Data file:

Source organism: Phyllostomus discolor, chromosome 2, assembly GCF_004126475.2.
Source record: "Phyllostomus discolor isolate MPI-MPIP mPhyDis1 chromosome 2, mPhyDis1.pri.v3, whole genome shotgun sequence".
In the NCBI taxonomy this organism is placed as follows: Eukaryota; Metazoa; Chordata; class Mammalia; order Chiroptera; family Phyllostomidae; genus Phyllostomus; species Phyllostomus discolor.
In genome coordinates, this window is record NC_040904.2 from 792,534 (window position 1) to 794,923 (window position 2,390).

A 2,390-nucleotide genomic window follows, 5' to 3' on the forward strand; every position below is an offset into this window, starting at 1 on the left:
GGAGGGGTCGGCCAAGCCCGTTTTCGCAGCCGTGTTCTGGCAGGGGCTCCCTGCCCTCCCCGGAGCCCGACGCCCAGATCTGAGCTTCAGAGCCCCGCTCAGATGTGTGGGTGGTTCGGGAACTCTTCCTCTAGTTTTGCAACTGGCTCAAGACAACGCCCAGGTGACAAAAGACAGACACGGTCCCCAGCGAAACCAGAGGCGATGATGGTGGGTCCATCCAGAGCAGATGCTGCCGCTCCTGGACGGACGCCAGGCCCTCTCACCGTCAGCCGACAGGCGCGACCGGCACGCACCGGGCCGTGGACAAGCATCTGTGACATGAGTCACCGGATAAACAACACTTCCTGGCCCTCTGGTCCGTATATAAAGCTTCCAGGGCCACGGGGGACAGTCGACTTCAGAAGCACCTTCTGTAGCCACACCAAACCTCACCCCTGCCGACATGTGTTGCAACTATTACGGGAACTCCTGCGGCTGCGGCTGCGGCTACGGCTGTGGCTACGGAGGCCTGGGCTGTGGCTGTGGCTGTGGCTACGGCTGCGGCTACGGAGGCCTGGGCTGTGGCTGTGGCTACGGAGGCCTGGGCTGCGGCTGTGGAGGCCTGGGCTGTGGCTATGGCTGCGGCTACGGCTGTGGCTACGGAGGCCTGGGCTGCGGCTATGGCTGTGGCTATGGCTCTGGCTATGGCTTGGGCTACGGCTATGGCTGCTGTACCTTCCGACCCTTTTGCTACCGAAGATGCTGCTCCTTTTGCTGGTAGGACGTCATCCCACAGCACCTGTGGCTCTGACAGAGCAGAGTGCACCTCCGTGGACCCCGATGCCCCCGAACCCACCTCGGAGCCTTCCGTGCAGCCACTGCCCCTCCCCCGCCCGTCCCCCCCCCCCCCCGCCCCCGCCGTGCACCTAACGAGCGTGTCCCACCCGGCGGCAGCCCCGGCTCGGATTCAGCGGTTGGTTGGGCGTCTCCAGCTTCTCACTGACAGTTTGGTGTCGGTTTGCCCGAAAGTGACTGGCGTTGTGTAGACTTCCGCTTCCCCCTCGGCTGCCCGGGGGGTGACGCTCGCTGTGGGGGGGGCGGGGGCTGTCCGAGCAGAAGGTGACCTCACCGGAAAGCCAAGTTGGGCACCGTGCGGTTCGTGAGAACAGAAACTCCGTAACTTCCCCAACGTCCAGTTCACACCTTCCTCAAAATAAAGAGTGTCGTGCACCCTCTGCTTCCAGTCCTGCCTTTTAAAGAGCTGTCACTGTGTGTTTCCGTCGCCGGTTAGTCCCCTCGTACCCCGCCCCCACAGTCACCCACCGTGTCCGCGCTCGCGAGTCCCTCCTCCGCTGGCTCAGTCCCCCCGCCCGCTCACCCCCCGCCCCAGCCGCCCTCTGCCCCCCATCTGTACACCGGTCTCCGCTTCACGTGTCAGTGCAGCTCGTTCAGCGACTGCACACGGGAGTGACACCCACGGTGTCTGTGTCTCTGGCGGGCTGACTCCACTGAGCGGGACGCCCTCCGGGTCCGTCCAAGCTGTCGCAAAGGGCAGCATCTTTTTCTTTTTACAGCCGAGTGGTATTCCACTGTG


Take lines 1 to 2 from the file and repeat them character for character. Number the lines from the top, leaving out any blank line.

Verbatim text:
Source organism: Phyllostomus discolor, chromosome 2, assembly GCF_004126475.2.
Source record: "Phyllostomus discolor isolate MPI-MPIP mPhyDis1 chromosome 2, mPhyDis1.pri.v3, whole genome shotgun sequence".